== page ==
List Of Towns and Villages In Kebbi State: Aliero Aliero Dangaladima II Aliero S / Fada I Aliero S / Fada II Danwarai Jiga Birni Jiga Makera Kashin Zama Rafin Bauna Sabiyal Bui Chibike Daura/Sakkwabe / Jarkuka Gorun Dikko Falde Feske / Jaffeji Gumumdai / Rafin Tsaka Laima / Jantullu Sarka / Dantsoho Yeldu Alwasa …
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Kebbi State (Hausa: Jihar Kebbi; Fulfulde: Leydi Kebbi) is a state in northwest Nigeria. It is bordered to the east and north by the states of Sokoto and Zamfara, to the south by the state of Niger, and to the west by the countries of Benin Republic and Niger. Kebbi state was created from Sokoto state on August 27, 1991, and is named for Birnin Kebbi, which serves as both the state’s capital and largest metropolis. Kebbi is the 22nd most populous and tenth largest in terms of area of the 36 states in Nigeria, with an estimated 4.4 million residents as of 2016. State is referred to as “land of equity.”
Geographically, the state is located in the ecoregion of the West Sudanian savanna. The Sokoto River, which runs through Kebbi into the River Niger and continues south before reaching the Kainji Lake, half of which is in Kebbi, is one of the state of Kebbi’s most notable geographical features. The vast Argungu Fishing Festival features a variety of fish types, as well as hippopotamuses, West African manatees, and migratory African bush elephant populations.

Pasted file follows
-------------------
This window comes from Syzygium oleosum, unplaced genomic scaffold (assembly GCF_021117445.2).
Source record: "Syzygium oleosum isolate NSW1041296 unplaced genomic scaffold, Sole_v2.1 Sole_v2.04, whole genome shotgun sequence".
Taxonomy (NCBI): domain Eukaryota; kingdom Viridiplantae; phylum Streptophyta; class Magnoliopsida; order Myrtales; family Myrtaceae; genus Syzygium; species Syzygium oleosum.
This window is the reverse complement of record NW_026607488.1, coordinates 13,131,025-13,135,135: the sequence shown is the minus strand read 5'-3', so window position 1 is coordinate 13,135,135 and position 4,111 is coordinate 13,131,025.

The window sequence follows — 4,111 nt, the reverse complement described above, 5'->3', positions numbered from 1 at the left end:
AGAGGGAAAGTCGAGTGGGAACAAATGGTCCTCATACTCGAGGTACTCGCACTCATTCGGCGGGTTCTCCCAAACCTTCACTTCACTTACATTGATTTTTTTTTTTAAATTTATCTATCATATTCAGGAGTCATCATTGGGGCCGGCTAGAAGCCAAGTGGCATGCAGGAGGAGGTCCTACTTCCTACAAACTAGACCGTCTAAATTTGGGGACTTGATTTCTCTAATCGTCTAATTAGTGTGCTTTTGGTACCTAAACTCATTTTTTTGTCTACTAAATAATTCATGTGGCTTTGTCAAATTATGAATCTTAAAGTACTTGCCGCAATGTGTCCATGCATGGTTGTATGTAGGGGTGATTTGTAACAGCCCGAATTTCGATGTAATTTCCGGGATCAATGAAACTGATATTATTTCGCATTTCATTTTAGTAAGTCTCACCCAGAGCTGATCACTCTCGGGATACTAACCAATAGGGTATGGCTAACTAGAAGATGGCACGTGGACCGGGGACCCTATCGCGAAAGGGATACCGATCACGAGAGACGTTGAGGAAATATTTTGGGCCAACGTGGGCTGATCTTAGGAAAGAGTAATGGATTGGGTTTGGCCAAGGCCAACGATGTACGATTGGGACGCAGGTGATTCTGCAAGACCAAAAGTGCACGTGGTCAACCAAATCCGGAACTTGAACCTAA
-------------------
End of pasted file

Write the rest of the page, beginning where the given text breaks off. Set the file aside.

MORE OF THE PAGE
The Fulani, Hausa, and Zarma peoples populate the whole state of Kebbi, while the Achipa (Achipawa), Boko-Bala, Dendi, Dukawa, Kambari, Kamuku, Lela, Puku, and Shanga peoples reside along the state’s numerous western and southern boundaries. The majority of people in the state (around 84%) are Muslims, while the remainder practice traditional religions like Bori and Christianity.
Up until the early 1800s, the Kebbi Kingdom, a Hausa bakwai kingdom, ruled over the majority of the area that is now Kebbi state. The Fulani jihad then attempted to take control of some of this territory and merge it into the Gwandu Emirate under the Sokoto Caliphate. Kebbi leaders battled Sokoto intermittently during the course of the following century until the British took over the region in the 1900s and 1910s as a part of the Northern Nigeria Protectorate, which ultimately amalgamated into British Nigeria until becoming independence as Nigeria in 1960. Up until 1967, when the Northern Region was divided and the area became a part of the North-Western state, the present-day Kebbi state was originally a part of the post-independence Northern Region. Sokoto state was created in 1976 together with ten other states following the division of the North-Eastern state. Twenty years later, a collection of LGAs in the west and south of Sokoto state were split off to create the new Kebbi state.
Kebbi state’s economy is heavily dependent on fishing and agriculture, particularly the production of sorghum, groundnuts, millet, onions, and rice. Other important sectors include trading, particularly in Birnin Kebbi, and the management of camels, cattle, goats, and sheep. The Human Development Index and GDP of Kebbi State are the lowest in the nation.